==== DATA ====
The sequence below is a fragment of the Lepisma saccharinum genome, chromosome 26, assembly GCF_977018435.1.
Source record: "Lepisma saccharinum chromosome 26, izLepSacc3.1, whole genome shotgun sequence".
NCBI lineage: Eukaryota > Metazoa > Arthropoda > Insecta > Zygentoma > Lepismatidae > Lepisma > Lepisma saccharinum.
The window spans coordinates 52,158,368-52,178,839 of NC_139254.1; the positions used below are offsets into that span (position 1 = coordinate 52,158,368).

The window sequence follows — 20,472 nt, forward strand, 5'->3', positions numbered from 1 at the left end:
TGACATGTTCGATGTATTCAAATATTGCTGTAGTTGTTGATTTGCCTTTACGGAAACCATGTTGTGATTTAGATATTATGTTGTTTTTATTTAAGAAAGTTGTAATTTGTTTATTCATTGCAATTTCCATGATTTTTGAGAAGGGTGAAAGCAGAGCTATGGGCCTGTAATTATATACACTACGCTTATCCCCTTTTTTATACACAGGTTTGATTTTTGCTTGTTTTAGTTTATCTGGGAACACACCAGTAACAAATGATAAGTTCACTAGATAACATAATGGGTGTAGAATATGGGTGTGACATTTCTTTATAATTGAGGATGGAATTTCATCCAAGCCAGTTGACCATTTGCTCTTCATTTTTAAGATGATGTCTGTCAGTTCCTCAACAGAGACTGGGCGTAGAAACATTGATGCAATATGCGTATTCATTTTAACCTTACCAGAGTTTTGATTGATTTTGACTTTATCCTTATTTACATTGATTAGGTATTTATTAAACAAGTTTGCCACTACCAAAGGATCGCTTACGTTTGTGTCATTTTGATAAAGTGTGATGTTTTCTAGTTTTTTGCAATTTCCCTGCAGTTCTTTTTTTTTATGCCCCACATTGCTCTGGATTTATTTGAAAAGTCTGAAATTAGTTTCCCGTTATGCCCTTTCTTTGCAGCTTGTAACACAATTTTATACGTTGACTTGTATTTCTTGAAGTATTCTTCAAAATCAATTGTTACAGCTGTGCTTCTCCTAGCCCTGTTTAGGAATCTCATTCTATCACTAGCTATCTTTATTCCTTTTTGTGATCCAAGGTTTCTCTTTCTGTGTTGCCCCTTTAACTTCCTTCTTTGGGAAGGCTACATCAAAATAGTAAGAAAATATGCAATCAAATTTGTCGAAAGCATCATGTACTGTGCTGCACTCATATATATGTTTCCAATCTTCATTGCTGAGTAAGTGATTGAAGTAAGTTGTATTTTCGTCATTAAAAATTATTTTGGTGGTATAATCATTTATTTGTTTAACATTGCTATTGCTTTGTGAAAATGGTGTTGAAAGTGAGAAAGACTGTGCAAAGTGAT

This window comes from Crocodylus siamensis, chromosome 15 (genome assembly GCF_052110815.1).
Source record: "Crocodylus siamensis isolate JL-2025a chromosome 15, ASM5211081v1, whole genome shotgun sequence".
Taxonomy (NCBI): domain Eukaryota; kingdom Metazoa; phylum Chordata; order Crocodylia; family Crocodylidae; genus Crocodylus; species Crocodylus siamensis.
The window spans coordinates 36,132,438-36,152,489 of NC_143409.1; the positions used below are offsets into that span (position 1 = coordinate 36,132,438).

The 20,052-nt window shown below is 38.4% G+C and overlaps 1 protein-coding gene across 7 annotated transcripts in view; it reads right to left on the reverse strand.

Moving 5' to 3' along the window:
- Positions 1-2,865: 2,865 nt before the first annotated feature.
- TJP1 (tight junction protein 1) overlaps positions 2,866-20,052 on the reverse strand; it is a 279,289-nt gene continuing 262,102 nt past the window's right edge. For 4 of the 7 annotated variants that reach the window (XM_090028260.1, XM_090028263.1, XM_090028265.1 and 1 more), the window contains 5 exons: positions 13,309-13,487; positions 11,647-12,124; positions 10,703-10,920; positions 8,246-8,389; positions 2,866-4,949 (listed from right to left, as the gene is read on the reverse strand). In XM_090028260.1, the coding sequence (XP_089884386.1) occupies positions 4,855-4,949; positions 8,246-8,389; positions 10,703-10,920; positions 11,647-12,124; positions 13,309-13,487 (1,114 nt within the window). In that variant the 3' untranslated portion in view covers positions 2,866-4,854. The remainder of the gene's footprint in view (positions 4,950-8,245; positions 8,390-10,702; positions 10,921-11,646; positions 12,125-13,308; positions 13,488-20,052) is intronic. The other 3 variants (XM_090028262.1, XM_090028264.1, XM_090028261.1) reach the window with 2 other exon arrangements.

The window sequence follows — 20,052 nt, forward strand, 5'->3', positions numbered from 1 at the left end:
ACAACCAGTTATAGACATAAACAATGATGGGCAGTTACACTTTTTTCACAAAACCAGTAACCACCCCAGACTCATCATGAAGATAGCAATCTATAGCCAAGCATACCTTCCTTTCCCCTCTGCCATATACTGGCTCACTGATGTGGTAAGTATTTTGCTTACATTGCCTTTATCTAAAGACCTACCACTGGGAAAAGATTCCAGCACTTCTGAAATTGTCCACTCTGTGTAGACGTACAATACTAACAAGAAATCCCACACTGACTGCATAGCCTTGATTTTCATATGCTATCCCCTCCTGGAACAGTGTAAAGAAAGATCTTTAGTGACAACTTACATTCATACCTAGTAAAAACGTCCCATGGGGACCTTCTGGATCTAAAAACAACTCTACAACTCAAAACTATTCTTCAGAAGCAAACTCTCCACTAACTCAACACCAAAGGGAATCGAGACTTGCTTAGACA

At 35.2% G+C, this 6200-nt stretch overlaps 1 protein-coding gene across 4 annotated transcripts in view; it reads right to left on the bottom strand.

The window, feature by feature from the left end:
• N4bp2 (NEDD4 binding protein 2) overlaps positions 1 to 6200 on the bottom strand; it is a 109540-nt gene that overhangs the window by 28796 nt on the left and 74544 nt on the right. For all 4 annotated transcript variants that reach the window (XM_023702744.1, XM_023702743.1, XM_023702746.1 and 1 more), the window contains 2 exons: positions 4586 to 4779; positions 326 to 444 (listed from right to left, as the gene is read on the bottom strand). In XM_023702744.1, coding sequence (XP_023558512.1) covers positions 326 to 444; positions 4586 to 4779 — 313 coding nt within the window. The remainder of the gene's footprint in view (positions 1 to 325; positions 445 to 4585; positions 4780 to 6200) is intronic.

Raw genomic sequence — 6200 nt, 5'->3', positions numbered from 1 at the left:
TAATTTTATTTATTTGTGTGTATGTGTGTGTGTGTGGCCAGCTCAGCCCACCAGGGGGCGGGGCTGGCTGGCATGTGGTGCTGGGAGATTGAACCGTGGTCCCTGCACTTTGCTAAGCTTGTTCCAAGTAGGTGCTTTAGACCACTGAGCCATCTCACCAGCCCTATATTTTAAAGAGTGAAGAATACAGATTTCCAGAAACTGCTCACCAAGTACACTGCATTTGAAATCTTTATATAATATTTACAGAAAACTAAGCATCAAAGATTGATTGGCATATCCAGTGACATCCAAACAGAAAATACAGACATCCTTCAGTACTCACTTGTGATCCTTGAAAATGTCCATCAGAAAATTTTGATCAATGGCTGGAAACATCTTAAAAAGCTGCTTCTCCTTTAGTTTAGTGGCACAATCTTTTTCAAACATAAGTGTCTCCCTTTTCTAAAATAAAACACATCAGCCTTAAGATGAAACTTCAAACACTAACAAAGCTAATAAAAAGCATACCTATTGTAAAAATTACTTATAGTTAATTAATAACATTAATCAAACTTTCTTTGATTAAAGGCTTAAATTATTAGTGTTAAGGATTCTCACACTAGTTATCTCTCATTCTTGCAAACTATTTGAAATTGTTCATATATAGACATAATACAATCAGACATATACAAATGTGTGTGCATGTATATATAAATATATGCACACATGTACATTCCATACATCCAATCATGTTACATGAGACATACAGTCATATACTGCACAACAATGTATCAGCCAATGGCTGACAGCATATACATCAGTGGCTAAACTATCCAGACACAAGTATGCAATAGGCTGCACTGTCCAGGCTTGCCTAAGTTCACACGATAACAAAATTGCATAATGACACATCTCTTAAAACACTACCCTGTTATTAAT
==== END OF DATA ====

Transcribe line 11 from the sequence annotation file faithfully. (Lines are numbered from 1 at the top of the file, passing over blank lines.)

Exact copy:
The 20,052-nt window shown below is 38.4% G+C and overlaps 1 protein-coding gene across 7 annotated transcripts in view; it reads right to left on the reverse strand.